Concern for a Grandchild: Mix In or Not?

Q: My question involves the frustration of having to still be the parent — even when my child is married with children. How can I deal with seeing my daughter’s non-acknowledgement of her daughter’s — my granddaughter’s — problem?

My 4-year-old granddaughter seems to me to be on the spectrum of PDD (pervasive developmental disorders). I recognize this because I’ve been a speech therapist for many years and have experience working with children with special needs.

I don’t think my daughter is facing the issue squarely or being honest with herself. When she speaks with me and my husband she barely mentions her children’s limitations — either because she thinks it would be speaking lashon hara about them, or because my husband and I didn’t do such a great job ourselves as parents, so why should she consult us?

My daughter used to complain about the way we raised her and her siblings and say with pride that she will do things differently when she is a parent. Her personality is very different from mine. She feels that I wasn’t sufficiently on top of things in their lives when they were growing up and she appears to hold it against me until this day.

I think it’s also embarrassing for her to have a child with developmental challenges. I can just imagine the self-doubt she is going through and how she is questioning her abilities and whether she is a competent parent.

I suppose it is possible that my daughter has already sought appropriate help for her daughter, but I have no way of knowing since I dare not ask her. It’s so frustrating for me because I have information that might help her — ideas of utilizing Applied Behavior Analysis and other modalities — to respond to a child with such issues.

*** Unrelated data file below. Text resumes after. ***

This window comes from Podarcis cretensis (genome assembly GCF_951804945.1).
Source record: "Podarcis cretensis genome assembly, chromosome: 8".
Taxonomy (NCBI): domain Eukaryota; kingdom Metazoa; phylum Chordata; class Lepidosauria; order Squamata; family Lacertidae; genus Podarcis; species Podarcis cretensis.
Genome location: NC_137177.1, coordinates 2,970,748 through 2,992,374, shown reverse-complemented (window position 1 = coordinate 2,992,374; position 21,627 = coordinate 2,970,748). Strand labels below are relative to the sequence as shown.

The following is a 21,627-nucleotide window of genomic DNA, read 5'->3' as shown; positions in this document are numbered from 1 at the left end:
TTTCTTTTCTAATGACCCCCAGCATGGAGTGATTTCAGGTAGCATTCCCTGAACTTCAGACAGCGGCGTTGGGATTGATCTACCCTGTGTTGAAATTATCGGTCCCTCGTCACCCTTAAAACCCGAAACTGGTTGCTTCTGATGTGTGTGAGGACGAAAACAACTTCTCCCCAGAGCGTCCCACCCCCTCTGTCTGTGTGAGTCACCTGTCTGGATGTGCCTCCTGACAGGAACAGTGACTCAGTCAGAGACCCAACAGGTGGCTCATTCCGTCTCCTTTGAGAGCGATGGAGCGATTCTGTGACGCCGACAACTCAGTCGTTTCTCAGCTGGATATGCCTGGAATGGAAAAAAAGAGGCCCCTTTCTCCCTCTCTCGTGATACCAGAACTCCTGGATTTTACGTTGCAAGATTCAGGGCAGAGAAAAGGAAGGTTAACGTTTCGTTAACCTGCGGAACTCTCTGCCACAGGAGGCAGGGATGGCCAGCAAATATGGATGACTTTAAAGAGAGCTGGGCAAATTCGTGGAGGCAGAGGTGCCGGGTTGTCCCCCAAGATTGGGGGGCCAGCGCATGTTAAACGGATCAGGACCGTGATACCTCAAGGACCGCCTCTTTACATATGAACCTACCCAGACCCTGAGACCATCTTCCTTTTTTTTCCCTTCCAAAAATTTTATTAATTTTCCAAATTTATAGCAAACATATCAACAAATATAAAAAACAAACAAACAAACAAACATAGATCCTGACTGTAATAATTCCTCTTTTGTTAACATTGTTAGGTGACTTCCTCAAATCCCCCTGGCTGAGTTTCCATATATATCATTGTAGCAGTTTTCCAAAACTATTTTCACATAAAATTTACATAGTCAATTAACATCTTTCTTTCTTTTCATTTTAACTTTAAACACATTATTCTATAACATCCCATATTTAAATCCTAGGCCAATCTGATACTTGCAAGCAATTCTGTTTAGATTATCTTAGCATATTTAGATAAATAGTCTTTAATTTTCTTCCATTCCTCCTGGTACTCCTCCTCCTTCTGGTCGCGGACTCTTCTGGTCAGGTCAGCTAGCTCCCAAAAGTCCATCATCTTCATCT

My husband says that I should mind my own business and stay out of it. What do you suggest that I do?

A: As your daughter seems to be quite guarded in communicating about this issue with you, it is unlikely that you will be the one to assist her in this situation. Is she in general a “take charge” type of person? As she feels that you failed in being aware of details in your children’s lives, is she now proficient in this area? If so, it is very likely that she is already working on her daughter’s issues, particularly when her daughter’s behavior embarrasses her.

As it is stated, “Yesh harbei shluchim l’Makom” — Hashem has many agents to do His work. Grandparents don’t necessarily have to be the ones to enlighten their children about their grandchildren’s issues.

You have to take your son-in-law into consideration as well. Parents-in-law don’t necessarily know how their children’s spouses view them. It may be that he’s not eager to have your input either.

There is a reason why the famous adage is used with married children — “Close your mouth and open your wallet.” One never knows how an in-law’s involvement can adversely affect a family’s shalom bayis. Some spouses can see a parent’s involvement as questioning the couple’s ability to function as a competent unit to face life’s challenges.

Sometimes it can take years for adult children to see the wisdom of their parents and value their life experience. This is particularly true as they go through the process of creating their separate adult lives. They feel a certain pride in carving out their own identities, even if there are definite bumps along the way.

If we change our expectations in this area and realize that married couples go through these stages within marriage — and that relationships can change for the better in the future — this experience becomes less painful. As your daughter particularly doesn’t like to speak about any of her children’s deficiencies (for whatever reason), this is not a subject she would probably want to discuss with you, however expansive your knowledge may be.

May you have the fortitude to go through this situation with much patience.

B’hatzlachah.